To sum up, Roman and German chamomile should not be considered as two different names for the same plant.

Figure 1 – Anti- ageing effects of Sibelius™:Chamomile Representative plot showing population viability over time in C. elegans treated with Sibelius™:Chamomile (green) versus a vehicle control (red), with the increase in median survival time highlighted.

As shown above, there is a noteworthy morphological and chemical variation between these two types of chamomile, which subsequently provides different pharmacological effects and applications to each plant. German chamomile is the most commonly used herb in all chamomile preparations, but what if Roman chamomile provides enhanced effects? With recent studies reporting new potential medicinal properties of Roman chamomile, the value of this plant is constantly growing [1].

Sibelius®: Chamomile

Considering the above, Sibelius has explored in depth the beneficial effects of Roman chamomile and is now ready to introduce its second botanical extract Sibelius®: Chamomile. This follows Sibelius®: Sage, which has already achieved great success worldwide [15]. Sibelius®: Chamomile is a unique ingredient, derived from a non-pollen producing, specific cultivar of Roman chamomile grown in the UK.

By taking advantage of our proprietary Chronoscreen™ technology, described in our previous article in Nutraceuticals Now [16], Sibelius screened diverse chamomile extracts
to identify their possible beneficial effects on the regulation of cellular ageing. Sibelius®: Chamomile shows significant increases in lifespan of the model organism, C. elegans by over 10% (Figure 1). To further understand the activity of Sibelius®: Chamomile, we have tested the gene expression responses of young adult C. elegans worms treated with the herbal extract.

Amongst the genes that were up-regulated in response to Sibelius®: Chamomile, was a set of C-type lectins, which have activities including the activation of immune responses [17]. Also, up-regulated was a set of genes involved in sphingolipid metabolism, which also has implications for innate immune and inflammatory responses – amongst other things – through both physical and signalling mechanisms. Sphingolipids are important constituents of lipid rafts, which are highly organised assemblies of lipids and proteins that are present in cellular membranes and play important roles in processes such as signalling and trafficking. Of potential interest in the case of Sibelius®: Chamomile is that lipid rafts have been implicated in inflammatory responses, such as allergic rhinitis, through the modulation of mast cell degranulation and histamine release [18, 19]. Interestingly Sibelius®: Chamomile treatment down-regulated the expression of a number innate immune response genes that are normally located in these lipid rafts, suggesting that the herbal extract may play a role in the modulation of inflammatory and immune responses via modulating the number and/or composition of these lipid rafts. Together, the expression data provides insights into the activity of Sibelius®: Chamomile that is consistent with the anti-inflammatory and immune support activities traditionally associated with medicinal applications of the herb.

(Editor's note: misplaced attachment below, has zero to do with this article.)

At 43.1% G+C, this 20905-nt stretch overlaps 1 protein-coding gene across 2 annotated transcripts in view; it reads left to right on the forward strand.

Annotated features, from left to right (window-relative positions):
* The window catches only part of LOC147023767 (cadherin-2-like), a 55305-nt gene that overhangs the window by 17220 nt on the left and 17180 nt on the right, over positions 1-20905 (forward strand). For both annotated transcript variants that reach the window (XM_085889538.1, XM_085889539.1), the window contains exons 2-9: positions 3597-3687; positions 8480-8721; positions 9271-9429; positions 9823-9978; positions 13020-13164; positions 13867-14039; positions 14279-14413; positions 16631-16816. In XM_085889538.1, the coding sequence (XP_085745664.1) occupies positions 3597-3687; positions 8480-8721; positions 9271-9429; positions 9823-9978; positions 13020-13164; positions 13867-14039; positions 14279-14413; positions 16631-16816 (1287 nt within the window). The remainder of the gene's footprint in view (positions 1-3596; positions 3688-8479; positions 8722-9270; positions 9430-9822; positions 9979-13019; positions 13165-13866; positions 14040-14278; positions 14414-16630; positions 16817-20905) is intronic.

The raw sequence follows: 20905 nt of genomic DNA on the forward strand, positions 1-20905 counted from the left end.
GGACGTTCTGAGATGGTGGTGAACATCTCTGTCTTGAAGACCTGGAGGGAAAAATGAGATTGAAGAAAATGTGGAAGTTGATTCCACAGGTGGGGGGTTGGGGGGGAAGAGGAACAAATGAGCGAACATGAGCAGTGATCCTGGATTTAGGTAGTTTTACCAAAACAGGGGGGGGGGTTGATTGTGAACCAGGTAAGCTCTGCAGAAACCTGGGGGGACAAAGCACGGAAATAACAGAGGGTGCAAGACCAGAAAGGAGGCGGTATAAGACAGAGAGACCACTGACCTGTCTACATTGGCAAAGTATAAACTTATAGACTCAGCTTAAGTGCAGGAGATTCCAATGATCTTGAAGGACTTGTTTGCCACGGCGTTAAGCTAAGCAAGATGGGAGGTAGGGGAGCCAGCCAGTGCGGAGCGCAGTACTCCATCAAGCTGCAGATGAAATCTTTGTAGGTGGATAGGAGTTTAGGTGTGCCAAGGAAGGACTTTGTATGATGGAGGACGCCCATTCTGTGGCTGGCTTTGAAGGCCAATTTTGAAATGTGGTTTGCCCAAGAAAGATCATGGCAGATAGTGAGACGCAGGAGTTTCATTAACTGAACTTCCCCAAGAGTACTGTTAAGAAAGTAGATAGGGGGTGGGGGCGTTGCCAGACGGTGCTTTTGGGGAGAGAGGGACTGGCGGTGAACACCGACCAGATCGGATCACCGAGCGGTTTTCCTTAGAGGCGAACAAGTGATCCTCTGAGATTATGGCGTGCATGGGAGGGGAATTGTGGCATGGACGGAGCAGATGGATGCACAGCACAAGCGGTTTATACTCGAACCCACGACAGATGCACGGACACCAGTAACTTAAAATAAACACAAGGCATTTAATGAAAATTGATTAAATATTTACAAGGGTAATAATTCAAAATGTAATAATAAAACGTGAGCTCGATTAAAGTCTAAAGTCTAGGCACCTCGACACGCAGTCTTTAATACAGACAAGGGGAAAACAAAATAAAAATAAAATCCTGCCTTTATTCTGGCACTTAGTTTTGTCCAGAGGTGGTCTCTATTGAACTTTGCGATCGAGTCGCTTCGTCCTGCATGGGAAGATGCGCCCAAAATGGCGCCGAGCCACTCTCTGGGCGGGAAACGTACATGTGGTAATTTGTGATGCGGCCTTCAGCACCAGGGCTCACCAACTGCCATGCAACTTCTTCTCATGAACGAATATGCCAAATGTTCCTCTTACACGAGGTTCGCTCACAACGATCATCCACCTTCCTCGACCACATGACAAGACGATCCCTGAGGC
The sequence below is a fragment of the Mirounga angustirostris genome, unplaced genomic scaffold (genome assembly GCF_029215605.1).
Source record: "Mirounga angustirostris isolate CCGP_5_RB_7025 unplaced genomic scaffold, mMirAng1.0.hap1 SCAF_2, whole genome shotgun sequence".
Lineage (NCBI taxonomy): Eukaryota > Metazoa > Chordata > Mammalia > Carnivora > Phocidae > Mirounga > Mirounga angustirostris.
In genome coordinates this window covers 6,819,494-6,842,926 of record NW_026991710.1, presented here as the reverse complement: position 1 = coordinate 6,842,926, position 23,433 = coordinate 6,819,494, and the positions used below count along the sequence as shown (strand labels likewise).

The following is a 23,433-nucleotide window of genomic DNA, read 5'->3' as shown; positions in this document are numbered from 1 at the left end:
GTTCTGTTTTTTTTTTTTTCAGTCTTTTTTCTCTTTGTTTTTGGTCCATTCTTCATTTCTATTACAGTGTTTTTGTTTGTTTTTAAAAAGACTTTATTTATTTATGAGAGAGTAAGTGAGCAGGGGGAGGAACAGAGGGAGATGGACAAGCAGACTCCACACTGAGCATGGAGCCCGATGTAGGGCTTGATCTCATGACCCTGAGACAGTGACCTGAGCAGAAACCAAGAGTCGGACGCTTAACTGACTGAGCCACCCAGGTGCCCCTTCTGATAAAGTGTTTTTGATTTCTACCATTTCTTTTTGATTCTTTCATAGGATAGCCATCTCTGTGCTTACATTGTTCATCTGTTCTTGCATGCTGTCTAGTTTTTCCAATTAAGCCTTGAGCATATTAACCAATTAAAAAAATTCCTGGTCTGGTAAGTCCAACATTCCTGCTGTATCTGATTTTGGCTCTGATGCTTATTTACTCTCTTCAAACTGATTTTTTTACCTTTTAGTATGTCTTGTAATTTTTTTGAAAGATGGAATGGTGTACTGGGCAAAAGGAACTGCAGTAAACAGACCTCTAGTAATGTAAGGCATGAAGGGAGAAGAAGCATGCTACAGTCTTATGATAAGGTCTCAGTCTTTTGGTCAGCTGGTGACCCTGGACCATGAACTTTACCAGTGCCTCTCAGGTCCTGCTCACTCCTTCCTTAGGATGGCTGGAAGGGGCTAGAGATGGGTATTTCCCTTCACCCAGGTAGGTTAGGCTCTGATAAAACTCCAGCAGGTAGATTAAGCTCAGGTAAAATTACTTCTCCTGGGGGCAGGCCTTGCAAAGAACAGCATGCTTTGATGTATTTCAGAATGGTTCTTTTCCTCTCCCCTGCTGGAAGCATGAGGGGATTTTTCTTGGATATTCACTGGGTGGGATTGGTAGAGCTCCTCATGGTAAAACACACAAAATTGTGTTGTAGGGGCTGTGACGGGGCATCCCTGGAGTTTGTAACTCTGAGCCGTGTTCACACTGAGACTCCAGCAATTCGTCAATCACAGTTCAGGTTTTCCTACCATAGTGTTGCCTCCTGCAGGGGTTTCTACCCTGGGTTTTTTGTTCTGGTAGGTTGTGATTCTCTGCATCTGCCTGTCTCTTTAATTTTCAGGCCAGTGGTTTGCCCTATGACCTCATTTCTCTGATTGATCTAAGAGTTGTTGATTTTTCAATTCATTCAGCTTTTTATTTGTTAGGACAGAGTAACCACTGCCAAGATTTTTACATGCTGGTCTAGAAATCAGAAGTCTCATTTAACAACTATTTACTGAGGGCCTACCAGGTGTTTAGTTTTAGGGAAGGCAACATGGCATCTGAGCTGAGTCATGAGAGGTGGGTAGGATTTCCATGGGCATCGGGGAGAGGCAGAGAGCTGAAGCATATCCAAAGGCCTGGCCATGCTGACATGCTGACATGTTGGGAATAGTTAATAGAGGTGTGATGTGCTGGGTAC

Sibelius research has revealed new and interesting data about the effect of Sibelius®: Chamomile on the immune system. However, the underlying mechanism of this activity, and how this might contribute to benefits to allergic diseases are subject to further investigation. Exploring the molecular functions of herbal extracts using the above-mentioned approach does not provide all the answers, but it undoubtedly helps to know the right questions to ask at Sibelius, so as to direct our research and development efforts in the future.

References

  1. L. Chatzinasiou, “Roman Chamomile: A forgotten treasure,” 2017. [Online]. Available: http://mecklenburghsquaregarden.org.uk/roman-chamomile/.